A morning with Lindy Chamberlain

If you lived in Australia during the 1980s you’d be very familiar with the story of Lindy Chamberlain. The New-Zealand born Australian woman was camping in Uluru with her family in a public campground when, during the night, her nine-week-old daughter Azaria disappeared from their tent. Lindy had seen a dingo coming out of the tent, and when she checked on her daughter she was gone. Dingo prints were found, and there was blood in the tent, but people soon started spreading rumours about the nature of Azaria’s death and the possibility of Lindy being responsible. The first Coroner’s Inquest confirmed that a dingo had killed her, but the verdict was later overturned. Lindy was forced to spend three years in prison before finally managing to prove her innocence and receiving complete exoneration. In 1992 she received $1.3 million compensation from the Australian government for wrongful imprisonment. As the result of a fourth inquest in 2012, an Australian coroner made a ruling that a dingo dog had taken baby Azaria from the campsite in 1980 and had caused her death.

This week I had the privilege of hearing Lindy speak at an event held by Hillsong Church. What most struck me was her opening statement to the women gathered: “You probably came here expecting me to tell my story, but I’m not going to.” She went on to explain: “What we learn is far more important than what we go through.”

Lindy Chamberlain-Creighton.
Lindy Chamberlain-Creighton.

Throughout her talk, Lindy proved the truth of this statement as she shared wisdom no doubt honed by the hardship she’d endured. She spoke about the impact of unforgiveness on our lives, and the freedom that comes when we release our bitterness and resentment to God. A Christian since her early teens, Lindy’s faith has sustained her through intense periods of grief, opposition, scrutiny, and imprisonment.

One of her final remarks was: “A Bible that’s falling apart usually belongs to a person who isn’t.” She urged us to hold onto the Word as our lifeline, just as she did during her time behind bars.

I loved spending the morning soaking up Lindy’s words. Yes, I imagined what her life must have been like in those horrifying years. But the lessons she’d learnt and the love she had for God was much larger than her story.

Our stories and experiences can be used to impact others, yes, but we don’t have to remain in bondage to the pain, shame, and destruction they have wrought upon our lives. We have a choice to either stay in the past, or move on towards the greater hope that is found in Jesus Christ. And when we are truly His, we begin a new story. We remember the past, yes, but are far more focused on the future He has mapped out for us.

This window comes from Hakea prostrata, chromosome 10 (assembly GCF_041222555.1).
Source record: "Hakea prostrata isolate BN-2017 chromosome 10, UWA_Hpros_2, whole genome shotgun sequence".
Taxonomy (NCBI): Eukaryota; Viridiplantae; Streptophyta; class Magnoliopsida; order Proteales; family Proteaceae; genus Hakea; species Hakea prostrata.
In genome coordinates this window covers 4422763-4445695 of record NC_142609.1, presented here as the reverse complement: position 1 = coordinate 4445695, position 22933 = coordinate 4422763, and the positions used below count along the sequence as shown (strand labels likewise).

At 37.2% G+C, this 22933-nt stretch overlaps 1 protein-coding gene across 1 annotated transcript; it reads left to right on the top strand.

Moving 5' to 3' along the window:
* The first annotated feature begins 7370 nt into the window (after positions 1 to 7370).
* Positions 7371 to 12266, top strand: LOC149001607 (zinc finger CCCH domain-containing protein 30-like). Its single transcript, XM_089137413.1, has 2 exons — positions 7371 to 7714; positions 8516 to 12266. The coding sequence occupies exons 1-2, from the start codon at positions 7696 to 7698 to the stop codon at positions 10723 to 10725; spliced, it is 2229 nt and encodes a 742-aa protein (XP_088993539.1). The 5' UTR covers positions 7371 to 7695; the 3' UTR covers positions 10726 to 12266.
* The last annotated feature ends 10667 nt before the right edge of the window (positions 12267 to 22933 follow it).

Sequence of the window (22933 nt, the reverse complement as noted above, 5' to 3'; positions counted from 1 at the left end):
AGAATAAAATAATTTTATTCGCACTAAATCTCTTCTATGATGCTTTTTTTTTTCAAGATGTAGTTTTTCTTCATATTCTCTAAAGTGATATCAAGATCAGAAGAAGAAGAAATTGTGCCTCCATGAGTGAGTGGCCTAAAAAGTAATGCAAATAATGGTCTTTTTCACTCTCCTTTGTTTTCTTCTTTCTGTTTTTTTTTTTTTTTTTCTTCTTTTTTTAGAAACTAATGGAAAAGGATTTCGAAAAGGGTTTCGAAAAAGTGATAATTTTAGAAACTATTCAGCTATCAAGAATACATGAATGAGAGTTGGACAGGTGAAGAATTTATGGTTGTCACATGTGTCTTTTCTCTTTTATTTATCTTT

To all who mourn in Israel,
    he will give a crown of beauty for ashes,
a joyous blessing instead of mourning,
    festive praise instead of despair.
In their righteousness, they will be like great oaks
    that the Lord has planted for his own glory.”

(Isaiah 61:3 NLT)


  1. “A Bible that’s falling apart usually belongs to a person who isn’t.” What a wonderful quote! (I just tweeted it with a link to your post.) I hope to remember that one – thanks!

  2. This is so timely for me–just 2 days ago, the pain of the past resurfaced and frankly caught me off guard, because I don’t “live there” anymore. But I went to God with it, and the next morning I felt so cleansed and refreshed–and my NO PARKING (in condemnation) banner and message was birthed. I love His beauty for ashes!! I had heard that quote before, re the Bible that is falling apart–it’s been around a long time. Thanks for telling us about Lindy Chamberlain–I had seen the movie version, and recently heard the update; I can’t even imagine her pain–a terrible loss compounded by accusations. God bless you and your family, Ali–love, sis Caddo

    1. Hi Caddo. I’m so glad our loving God brought you through that ‘side-swipe’ from the enemy and turned the experience into something truly beautiful. God is so good!!! And you are His beloved daughter with a magnificent future!

  3. Ali . ..this is a timely message for me, something really important for me to grasp, in order to move on into all He wants me to. There is more to us than our stories, even though they may need to be told too. There is all that lies beyond them yet. Thank you for sharing Lindy with us . .I didn’t know about all that had happened to her. Now, that is faith. God bless you and yours and what He is doing in your lives today.

    1. I’m so glad Debbie. Yes… May we keep our eyes on Him and what He has for our future rather than dwelling on the past. God bless you as you enrich others’ lives today.

  4. I remember this event happening back in the 1980’s and inwardly questioning whether Lindy’s story was true or not. Even in a popular TV show here (‘Seinfeld’) the character ‘Elaine’ mocked Lindy’s story. I had read in the news about Lindy’s recent exoneration. Lindy’s message of ‘letting go’ of resentment and disappointment is relevant every day. Why waste and ruin our days filled with a ‘poor me’ attitude.

  5. I remember this story (I was a child at the time, and I heard about it, so that speaks to how it spread on the news.) I couldn’t imagine going through what she did. Getting over the pain and letting go of the resentment would be so hard. “What we learn is far more important than what we go through” – that is a wise observation.

    I also love this statement: “A Bible that’s falling apart usually belongs to a person who isn’t.”

    1. Hey Janna – wow, it must’ve been widespread. Absolutely. I really liked that she focused on the wisdom she’d gained rather than letting her story define her in a sense. I agree. Thanks for dropping by – have a great weekend 🙂

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